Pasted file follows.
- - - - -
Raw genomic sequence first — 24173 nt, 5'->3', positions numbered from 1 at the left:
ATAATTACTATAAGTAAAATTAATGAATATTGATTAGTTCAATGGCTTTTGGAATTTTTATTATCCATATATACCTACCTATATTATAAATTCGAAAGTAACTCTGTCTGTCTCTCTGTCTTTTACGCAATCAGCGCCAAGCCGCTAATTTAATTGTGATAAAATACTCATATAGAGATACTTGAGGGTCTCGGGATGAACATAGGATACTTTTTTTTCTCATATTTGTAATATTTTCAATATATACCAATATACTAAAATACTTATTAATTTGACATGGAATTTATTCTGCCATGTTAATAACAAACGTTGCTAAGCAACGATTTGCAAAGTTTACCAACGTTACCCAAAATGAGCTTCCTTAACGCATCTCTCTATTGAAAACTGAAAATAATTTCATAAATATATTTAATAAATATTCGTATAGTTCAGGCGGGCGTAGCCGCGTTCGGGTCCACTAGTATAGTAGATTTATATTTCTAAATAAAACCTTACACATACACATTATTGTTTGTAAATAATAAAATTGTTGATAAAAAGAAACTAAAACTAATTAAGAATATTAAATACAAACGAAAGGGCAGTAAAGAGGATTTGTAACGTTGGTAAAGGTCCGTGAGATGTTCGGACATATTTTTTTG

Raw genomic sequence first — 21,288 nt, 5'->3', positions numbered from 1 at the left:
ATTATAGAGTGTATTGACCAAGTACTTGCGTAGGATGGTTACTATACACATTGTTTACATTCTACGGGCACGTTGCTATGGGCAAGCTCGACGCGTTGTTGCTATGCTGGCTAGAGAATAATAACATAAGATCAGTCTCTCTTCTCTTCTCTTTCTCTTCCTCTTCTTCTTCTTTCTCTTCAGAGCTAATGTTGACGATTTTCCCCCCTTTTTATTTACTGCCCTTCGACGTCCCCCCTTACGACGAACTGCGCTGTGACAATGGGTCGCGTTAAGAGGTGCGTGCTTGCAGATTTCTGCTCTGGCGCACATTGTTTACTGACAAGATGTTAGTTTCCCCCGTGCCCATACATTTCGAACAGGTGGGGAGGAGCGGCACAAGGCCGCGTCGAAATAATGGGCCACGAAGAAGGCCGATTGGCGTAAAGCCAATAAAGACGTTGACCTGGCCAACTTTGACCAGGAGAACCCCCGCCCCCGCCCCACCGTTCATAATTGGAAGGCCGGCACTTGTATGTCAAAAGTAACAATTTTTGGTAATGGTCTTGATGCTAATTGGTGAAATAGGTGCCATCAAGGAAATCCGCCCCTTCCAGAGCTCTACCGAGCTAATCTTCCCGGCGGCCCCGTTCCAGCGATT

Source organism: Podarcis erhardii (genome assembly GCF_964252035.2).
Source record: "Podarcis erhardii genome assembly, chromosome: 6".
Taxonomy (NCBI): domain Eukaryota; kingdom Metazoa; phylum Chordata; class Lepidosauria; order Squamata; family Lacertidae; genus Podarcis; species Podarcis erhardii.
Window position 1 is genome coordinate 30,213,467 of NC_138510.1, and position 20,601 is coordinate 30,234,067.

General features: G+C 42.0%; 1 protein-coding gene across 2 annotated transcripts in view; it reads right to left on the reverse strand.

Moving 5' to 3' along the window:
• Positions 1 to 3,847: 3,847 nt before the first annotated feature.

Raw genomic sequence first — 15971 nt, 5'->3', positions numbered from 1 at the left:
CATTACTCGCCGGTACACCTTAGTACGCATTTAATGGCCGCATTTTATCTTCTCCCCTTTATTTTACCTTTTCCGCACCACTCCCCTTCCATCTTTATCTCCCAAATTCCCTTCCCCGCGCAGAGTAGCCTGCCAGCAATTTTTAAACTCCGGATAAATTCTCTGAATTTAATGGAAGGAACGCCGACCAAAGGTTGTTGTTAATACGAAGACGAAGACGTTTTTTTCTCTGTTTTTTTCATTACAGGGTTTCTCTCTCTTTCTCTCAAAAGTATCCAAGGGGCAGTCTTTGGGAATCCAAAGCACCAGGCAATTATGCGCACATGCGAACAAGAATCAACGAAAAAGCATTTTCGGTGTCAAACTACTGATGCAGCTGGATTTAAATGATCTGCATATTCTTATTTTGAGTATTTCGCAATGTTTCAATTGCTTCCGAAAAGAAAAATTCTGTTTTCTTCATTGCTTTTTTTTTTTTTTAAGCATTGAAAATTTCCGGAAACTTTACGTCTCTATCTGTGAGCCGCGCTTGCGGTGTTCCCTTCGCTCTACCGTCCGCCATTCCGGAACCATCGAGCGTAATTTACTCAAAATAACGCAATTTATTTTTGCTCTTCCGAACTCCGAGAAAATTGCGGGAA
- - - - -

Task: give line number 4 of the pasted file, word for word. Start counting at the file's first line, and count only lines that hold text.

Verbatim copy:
ATTATAGAGTGTATTGACCAAGTACTTGCGTAGGATGGTTACTATACACATTGTTTACATTCTACGGGCACGTTGCTATGGGCAAGCTCGACGCGTTGTTGCTATGCTGGCTAGAGAATAATAACATAAGATCAGTCTCTCTTCTCTTCTCTTTCTCTTCCTCTTCTTCTTCTTTCTCTTCAGAGCTAATGTTGACGATTTTCCCCCCTTTTTATTTACTGCCCTTCGACGTCCCCCCTTACGACGAACTGCGCTGTGACAATGGGTCGCGTTAAGAGGTGCGTGCTTGCAGATTTCTGCTCTGGCGCACATTGTTTACTGACAAGATGTTAGTTTCCCCCGTGCCCATACATTTCGAACAGGTGGGGAGGAGCGGCACAAGGCCGCGTCGAAATAATGGGCCACGAAGAAGGCCGATTGGCGTAAAGCCAATAAAGACGTTGACCTGGCCAACTTTGACCAGGAGAACCCCCGCCCCCGCCCCACCGTTCATAATTGGAAGGCCGGCACTTGTATGTCAAAAGTAACAATTTTTGGTAATGGTCTTGATGCTAATTGGTGAAATAGGTGCCATCAAGGAAATCCGCCCCTTCCAGAGCTCTACCGAGCTAATCTTCCCGGCGGCCCCGTTCCAGCGATT